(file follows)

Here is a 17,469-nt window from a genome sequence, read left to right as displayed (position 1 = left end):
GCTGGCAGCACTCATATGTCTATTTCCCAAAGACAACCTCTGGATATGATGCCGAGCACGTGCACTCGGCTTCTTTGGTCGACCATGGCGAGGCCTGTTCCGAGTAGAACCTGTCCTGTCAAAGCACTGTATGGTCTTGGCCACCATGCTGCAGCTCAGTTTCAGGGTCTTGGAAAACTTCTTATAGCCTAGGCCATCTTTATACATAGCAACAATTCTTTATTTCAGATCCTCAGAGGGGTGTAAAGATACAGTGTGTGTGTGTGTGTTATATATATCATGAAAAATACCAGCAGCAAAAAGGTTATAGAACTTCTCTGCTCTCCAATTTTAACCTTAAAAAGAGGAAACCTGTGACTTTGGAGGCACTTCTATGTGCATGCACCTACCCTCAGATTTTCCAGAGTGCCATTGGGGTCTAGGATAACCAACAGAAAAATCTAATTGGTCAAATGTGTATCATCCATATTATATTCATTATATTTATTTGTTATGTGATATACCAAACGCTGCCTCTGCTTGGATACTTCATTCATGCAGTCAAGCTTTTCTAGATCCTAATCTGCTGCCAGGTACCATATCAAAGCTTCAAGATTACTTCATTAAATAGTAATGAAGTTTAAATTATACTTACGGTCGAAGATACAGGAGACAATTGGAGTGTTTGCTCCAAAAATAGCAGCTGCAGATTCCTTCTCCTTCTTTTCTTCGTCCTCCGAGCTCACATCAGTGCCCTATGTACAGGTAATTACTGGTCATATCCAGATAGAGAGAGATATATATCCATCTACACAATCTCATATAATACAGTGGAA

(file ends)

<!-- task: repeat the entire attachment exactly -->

Here is a 17,469-nt window from a genome sequence, read left to right as displayed (position 1 = left end):
GCTGGCAGCACTCATATGTCTATTTCCCAAAGACAACCTCTGGATATGATGCCGAGCACGTGCACTCGGCTTCTTTGGTCGACCATGGCGAGGCCTGTTCCGAGTAGAACCTGTCCTGTCAAAGCACTGTATGGTCTTGGCCACCATGCTGCAGCTCAGTTTCAGGGTCTTGGAAAACTTCTTATAGCCTAGGCCATCTTTATACATAGCAACAATTCTTTATTTCAGATCCTCAGAGGGGTGTAAAGATACAGTGTGTGTGTGTGTGTTATATATATCATGAAAAATACCAGCAGCAAAAAGGTTATAGAACTTCTCTGCTCTCCAATTTTAACCTTAAAAAGAGGAAACCTGTGACTTTGGAGGCACTTCTATGTGCATGCACCTACCCTCAGATTTTCCAGAGTGCCATTGGGGTCTAGGATAACCAACAGAAAAATCTAATTGGTCAAATGTGTATCATCCATATTATATTCATTATATTTATTTGTTATGTGATATACCAAACGCTGCCTCTGCTTGGATACTTCATTCATGCAGTCAAGCTTTTCTAGATCCTAATCTGCTGCCAGGTACCATATCAAAGCTTCAAGATTACTTCATTAAATAGTAATGAAGTTTAAATTATACTTACGGTCGAAGATACAGGAGACAATTGGAGTGTTTGCTCCAAAAATAGCAGCTGCAGATTCCTTCTCCTTCTTTTCTTCGTCCTCCGAGCTCACATCAGTGCCCTATGTACAGGTAATTACTGGTCATATCCAGATAGAGAGAGATATATATCCATCTACACAATCTCATATAATACAGTGGAA